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    Anecdotal Observations On History & Politics

    Entries in Convention (2)


    Strange Bedfellows: Ronald Reagan & Nelson Rockefeller at the '68 Convention

    By the 1968 Republican National Convention in August, Richard Nixon had all but locked up the nomination. His only remaining challengers were both long-shots: Nelson Rockefeller of New York, who had previously lost the 1964 nomination to Barry Goldwater, and Governor Ronald Reagan of California, who had only just been elected in California two years before, in 1966. The election of 1968 might have been very different had this political odd-couple only secured five more delegates from Florida on the first ballot of the RNC. The burden of this task fell on the shoulders of the Reagan campaign, but had he succeeded, a convention battle might have propelled one of them to the nomination, leaving Richard Nixon in the dust-bin of history. 

    Candidates Rockefeller and Reagan could not have been more ideologically opposed, even in the 1960's. As a moderate, many of Nelson Rockefeller's positions were fairly liberal, especially with the unions, the environment, education and infrastructure spending. To boot, he had increased New York State's budget by over 350% in just 14 years. On the flip side, Reagan was a consummate fiscal conservative and had campaigned in '66 on the slogan, "send the welfare bums back to work." He worked to balance the budget by freezing hiring and raising taxes (yes, raising taxes). Furthermore, the fact that Reagan had risen to prominence in 1964 through his adamant support of Rockefeller's chief opponent, Barry Goldwater, only elevated their differences.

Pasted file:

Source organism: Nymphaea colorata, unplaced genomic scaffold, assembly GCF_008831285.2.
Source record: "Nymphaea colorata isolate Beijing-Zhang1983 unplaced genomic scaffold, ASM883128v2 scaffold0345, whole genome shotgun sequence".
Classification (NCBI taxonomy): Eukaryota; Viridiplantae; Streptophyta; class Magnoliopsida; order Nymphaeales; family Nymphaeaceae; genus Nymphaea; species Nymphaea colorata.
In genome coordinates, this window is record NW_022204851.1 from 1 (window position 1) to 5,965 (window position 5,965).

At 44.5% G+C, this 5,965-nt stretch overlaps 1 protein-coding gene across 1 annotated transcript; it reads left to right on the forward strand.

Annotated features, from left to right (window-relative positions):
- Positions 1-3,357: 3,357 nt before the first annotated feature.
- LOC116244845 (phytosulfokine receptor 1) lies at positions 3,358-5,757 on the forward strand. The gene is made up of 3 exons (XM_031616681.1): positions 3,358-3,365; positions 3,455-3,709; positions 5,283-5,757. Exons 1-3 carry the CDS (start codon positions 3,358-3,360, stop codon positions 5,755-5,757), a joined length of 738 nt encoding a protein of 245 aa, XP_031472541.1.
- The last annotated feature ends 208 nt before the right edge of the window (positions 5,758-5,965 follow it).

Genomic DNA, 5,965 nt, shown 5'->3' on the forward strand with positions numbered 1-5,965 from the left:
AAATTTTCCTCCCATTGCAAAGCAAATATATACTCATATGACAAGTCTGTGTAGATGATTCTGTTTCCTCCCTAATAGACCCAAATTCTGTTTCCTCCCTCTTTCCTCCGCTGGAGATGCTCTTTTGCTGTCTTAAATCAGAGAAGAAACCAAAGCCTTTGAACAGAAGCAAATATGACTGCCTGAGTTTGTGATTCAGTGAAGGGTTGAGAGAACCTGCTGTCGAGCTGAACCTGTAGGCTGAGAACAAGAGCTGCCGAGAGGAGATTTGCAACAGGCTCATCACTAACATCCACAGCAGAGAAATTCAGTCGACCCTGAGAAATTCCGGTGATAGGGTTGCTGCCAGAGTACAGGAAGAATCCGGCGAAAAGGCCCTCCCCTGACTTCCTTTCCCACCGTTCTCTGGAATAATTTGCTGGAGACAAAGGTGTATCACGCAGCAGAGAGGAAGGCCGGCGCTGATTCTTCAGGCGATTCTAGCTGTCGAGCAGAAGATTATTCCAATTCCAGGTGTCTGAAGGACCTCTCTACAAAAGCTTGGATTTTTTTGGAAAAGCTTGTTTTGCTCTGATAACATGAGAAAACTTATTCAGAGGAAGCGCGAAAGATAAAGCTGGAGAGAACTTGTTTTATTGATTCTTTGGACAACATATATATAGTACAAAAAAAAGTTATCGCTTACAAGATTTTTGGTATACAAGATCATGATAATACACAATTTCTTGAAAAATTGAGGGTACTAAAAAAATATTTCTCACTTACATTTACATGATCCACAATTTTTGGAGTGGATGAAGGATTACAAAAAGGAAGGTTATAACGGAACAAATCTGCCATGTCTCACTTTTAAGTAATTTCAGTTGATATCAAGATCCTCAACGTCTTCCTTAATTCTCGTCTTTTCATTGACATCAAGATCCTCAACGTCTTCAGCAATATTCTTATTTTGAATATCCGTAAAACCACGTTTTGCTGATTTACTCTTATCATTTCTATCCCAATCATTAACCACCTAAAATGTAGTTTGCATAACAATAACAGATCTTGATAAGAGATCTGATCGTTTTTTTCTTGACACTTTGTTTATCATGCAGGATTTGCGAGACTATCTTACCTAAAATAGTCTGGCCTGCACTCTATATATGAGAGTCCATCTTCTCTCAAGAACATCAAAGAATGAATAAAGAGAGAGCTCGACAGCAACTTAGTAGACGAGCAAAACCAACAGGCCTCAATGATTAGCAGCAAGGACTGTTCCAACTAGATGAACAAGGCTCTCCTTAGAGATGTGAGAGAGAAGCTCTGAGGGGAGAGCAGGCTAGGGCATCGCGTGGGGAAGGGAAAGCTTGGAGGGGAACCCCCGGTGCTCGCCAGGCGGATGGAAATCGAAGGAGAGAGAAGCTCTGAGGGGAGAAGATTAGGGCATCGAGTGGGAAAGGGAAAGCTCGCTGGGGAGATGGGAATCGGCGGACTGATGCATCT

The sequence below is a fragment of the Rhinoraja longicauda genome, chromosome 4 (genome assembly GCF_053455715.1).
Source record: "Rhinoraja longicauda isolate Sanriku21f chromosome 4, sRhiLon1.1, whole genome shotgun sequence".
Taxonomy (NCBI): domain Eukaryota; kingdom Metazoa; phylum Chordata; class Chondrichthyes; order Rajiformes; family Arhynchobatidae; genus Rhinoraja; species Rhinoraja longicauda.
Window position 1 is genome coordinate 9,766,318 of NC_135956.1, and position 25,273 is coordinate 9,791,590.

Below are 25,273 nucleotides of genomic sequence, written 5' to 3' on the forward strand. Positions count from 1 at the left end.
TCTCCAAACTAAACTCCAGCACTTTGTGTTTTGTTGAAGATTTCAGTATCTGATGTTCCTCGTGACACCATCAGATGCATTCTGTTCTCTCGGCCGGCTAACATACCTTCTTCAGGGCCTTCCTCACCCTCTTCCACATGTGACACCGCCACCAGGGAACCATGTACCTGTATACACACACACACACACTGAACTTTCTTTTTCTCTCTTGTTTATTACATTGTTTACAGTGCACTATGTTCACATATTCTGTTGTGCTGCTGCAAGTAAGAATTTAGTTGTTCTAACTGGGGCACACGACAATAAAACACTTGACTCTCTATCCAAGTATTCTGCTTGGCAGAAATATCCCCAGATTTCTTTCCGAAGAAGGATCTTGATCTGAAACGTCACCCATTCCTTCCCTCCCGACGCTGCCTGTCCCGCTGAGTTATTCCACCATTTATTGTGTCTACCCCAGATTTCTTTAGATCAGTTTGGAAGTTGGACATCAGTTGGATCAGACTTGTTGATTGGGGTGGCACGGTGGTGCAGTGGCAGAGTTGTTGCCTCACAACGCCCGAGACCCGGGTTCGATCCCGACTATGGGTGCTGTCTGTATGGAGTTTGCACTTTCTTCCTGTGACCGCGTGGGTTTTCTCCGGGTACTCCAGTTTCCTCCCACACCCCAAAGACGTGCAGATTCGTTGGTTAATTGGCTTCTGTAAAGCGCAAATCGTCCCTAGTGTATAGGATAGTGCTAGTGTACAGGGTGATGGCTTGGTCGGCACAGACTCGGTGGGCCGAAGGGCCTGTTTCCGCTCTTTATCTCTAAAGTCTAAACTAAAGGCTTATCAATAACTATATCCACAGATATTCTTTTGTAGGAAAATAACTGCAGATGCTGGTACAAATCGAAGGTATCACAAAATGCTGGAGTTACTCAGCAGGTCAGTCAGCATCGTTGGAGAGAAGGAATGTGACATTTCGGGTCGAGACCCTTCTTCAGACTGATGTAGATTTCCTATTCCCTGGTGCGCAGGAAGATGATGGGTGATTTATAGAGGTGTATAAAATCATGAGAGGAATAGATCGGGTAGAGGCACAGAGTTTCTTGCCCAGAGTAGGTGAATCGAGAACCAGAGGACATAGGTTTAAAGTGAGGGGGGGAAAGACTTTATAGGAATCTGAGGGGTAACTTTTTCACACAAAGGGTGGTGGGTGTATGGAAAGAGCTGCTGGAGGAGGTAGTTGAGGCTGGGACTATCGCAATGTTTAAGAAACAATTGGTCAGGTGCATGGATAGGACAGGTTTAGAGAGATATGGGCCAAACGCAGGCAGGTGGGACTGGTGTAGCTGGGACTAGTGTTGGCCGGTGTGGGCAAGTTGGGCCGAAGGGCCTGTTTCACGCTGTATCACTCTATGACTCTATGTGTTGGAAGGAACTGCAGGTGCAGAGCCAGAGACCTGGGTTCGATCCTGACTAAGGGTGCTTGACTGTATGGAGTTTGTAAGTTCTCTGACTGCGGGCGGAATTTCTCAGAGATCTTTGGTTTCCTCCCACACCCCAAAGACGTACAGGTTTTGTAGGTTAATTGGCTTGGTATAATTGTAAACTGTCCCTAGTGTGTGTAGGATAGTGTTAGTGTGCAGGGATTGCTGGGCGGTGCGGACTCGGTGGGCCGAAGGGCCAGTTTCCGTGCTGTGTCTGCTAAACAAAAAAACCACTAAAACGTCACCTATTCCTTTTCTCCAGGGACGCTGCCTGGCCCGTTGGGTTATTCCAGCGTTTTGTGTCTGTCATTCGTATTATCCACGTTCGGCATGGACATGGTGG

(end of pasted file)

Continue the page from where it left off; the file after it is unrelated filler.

Yet from the start of the summer of '68, Rockefeller and Reagan's fortunes were tied -- their only hope of attaining the nomination was to deprive Nixon of a majority of delegate votes, since their individual numbers were coming up short. In July of '68, Rockefeller's surrogate met with Reagan and a deal was struck: both underdog candidates would stay in the race and would try to peel away as many Nixon delegates as possible before voting began on the floor. With a little luck, Nixon would fall short on the first ballot and the ensuing shock-wave would quickly destroy his image as the inevitable candidate, paving the way for a prolonged convention battle could only help Rockefeller and Reagan.